Americans have a disturbing tendency to refer to themselves as "exceptional". For the rest of us, or even for the odd critical thinker within the United States, this can certainly be irritating - exceptionally irritating, even-often resulting in a state of affairs where we're tempted to conclude that the only genuinely exceptional thing about the United States is how it can manage to be the home of unconscionably large numbers of people who can unhesitatingly aver their global superiority while simultaneously being unable to name any other country on a map of the world.
Because it is not just a case of arrogance, of course. The French are notoriously arrogant. The Germans can certainly veer precipitously in that direction as well, as anyone who has had the misfortune of having the likes of Kant and Hegel disdainfully quoted at him can attest to. And it is not just isolationism or patriotism either. Don't get me started about the English and their constant desire to lapse into pseudo-Churchillian rhetoric when talking about those evil "Eurocrats", or even my fellow Canadians who spend inordinate amounts of time convincing each other about how alarmingly unpatriotic they are, constantly urging themselves to become flag-waving patriots like their neighbours to the south.
No, Americans hardly have a market on either arrogance or patriotism, but there is, unquestionably, a distinctively unique American combination of triumphalist nationalism and wholesale ignorance of the world around them that makes them somehow remarkably impervious to seriously questioning their assumed sense of superiority, leaving them obdurately unaware of how many ways in which their country is, in fact, deeply and unsettlingly inferior to other developed places in the world-countries where universal access to quality health care is as taken for granted as safe drinking water, where prisons are not run as business, and where the "right" to possess an assault rifle is regarded as perplexingly incoherent as the "right" to fellate a rhinoceros.
Given all of that, it is hardly surprising that many non-Americans are looking at the United States today with a wry combination of detached irony and head-shaking bemusement-along with, it must be admitted, a good dollop of Schadenfreude thrown in for good measure. It is hard not to conclude that the particularly vitriolic and mind-numbing culture war that is so methodically ripping America apart does not, in some very real sense, represent the inevitable flock of headless chickens coming home to roost. "Well," many outsiders will naturally be tempted to say with a dismissive wave of their hand, "good luck with all that."
But however emotionally understandable such a reaction might be, it is profoundly wrong for a couple of highly significant reasons.
First, for all of its faults, I strongly believe that the United States is an exceptional country in one particularly important way. True, the vast majority of its citizens are completely misguided about what its genuine, and deeply meaningful, exceptionalism is actually all about. They think that what makes America special is its deep structural relationship to democracy, or its unique attitudes towards human freedom, or its particularly insightful understanding of capitalism-all of which, they will unthinkingly inform you, was somehow the natural consequence of the wisdom of their much-venerated role models, such as the Founding Fathers-or, when it comes to capitalism, the likes of Adam Smith.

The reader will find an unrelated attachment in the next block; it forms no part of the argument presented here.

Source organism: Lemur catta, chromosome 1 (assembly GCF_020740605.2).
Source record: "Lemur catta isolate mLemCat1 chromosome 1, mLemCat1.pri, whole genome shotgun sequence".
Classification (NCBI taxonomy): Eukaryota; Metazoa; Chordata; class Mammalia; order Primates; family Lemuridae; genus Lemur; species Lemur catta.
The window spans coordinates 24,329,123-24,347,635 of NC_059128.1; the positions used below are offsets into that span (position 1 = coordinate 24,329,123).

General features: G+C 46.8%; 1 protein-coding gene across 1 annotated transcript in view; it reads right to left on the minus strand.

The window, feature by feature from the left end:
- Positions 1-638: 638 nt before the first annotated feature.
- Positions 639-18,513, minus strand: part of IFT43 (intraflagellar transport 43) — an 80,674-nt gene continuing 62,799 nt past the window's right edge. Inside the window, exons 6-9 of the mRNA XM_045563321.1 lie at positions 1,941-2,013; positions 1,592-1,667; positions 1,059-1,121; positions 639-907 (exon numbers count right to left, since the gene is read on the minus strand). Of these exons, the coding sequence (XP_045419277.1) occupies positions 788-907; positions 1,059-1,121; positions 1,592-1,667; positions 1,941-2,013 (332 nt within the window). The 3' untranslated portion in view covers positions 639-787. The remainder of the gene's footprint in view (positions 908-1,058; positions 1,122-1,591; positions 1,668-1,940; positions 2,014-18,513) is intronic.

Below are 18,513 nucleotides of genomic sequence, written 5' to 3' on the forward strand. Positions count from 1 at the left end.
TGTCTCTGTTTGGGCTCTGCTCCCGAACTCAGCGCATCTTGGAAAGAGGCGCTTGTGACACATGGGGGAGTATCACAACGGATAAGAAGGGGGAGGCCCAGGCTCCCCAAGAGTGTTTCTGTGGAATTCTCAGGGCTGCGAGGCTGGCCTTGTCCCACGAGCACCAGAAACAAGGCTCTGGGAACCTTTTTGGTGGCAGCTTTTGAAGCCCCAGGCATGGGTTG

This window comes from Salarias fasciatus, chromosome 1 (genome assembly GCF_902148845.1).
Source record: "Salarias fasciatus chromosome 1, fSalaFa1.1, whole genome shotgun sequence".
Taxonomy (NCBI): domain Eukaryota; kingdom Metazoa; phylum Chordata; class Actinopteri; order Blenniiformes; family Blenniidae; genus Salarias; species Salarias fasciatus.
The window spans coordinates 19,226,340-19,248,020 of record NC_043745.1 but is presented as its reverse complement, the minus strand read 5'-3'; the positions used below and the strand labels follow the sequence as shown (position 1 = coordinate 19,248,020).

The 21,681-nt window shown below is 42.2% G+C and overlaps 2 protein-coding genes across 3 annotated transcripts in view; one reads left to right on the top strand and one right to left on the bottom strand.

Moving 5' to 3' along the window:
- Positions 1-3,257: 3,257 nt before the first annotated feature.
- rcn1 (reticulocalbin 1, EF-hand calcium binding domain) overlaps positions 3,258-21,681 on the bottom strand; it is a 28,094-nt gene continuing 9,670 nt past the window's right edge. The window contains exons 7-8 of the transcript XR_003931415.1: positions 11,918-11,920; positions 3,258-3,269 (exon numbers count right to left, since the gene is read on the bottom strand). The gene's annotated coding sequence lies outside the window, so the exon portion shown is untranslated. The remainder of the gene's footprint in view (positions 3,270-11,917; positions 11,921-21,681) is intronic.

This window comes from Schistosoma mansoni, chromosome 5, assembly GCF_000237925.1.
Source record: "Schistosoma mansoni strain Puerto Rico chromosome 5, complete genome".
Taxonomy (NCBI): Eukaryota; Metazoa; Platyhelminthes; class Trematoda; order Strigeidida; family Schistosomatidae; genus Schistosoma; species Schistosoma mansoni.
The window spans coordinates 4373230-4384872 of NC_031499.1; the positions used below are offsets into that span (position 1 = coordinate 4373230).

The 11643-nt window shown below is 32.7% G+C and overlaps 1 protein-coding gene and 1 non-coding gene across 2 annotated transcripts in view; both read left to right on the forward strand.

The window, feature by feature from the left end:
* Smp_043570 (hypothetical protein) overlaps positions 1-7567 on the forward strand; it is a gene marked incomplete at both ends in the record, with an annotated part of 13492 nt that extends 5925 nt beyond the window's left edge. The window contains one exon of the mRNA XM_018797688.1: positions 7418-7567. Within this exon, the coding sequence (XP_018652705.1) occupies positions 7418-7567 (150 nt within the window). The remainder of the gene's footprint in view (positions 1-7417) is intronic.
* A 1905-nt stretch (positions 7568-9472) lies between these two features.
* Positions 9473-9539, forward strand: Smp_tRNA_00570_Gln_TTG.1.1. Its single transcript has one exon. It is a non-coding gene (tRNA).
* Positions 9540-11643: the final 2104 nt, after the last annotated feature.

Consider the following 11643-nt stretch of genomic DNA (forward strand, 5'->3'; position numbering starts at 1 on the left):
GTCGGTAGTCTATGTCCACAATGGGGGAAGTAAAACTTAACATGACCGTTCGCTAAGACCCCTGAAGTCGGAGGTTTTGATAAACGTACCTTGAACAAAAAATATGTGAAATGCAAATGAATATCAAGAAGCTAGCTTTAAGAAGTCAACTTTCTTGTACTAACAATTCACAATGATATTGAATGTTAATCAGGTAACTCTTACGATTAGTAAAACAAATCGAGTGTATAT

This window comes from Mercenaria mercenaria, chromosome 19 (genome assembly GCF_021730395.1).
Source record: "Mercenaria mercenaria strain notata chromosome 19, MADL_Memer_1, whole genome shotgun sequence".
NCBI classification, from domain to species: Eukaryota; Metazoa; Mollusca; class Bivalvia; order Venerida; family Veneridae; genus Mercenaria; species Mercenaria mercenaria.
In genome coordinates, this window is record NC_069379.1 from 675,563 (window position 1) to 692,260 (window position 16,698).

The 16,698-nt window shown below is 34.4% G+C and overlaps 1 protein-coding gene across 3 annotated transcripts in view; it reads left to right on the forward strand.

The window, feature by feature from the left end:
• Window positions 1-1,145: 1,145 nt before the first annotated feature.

Well, you might not be surprised to learn that all of that is complete and utter nonsense. In fact, quite amusingly, you can easily show that it's sheer nonsense by quickly examining what people like the Founding Fathers and Adam Smith actually said-which turns out to be a particularly easy thing to do these days when so much of their thoughts and writings are so easily accessible.
Explicitly pointing that out can be great fun, as I learned when writing my recent book, Exceptionally Upsetting: How Americans are increasingly confusing knowledge with opinion & what can be done about it.
But as enjoyable as it to poke holes in a puffed-up people's self-image using the words of their very own historical heroes, an unavoidable fact for anyone who has bothered to examine the situation with any degree of seriousness is that the United States of America is home to the greatest amount of research, scholarship and innovation on planet Earth. By the proverbial country mile. In pretty well everything. I defy you to come up with one area-from astronomy to zoology, ancient history to science fiction, Renaissance art to interpretations of Aztec religious rites, modern dance to classical ballet-any subject you care to pick-where you will not only find large numbers of world-renowned experts based at American institutions, but-inevitably-nothing less than the dominant share of the world's experts.
So that's point number 1: American institutions of research and scholarship, by any meaningful measure you'd care to consider, blow away those of every other country in the world combined.
That is a tremendous-indeed, simply stupendous-accomplishment, that is in no way diminished simply because hundreds of millions of their confusingly proud, bumper-sticker-toting citizens are wholly unaware of it as they pop another Krispy Kreme donut into their mouths.
Which brings us to point number 2: America matters. Now, usually when people say things like that, the natural tendency is to assume that something is being said about fractional share of global GDP, or military might, or control of the media, or Hollywood films, or political posturing.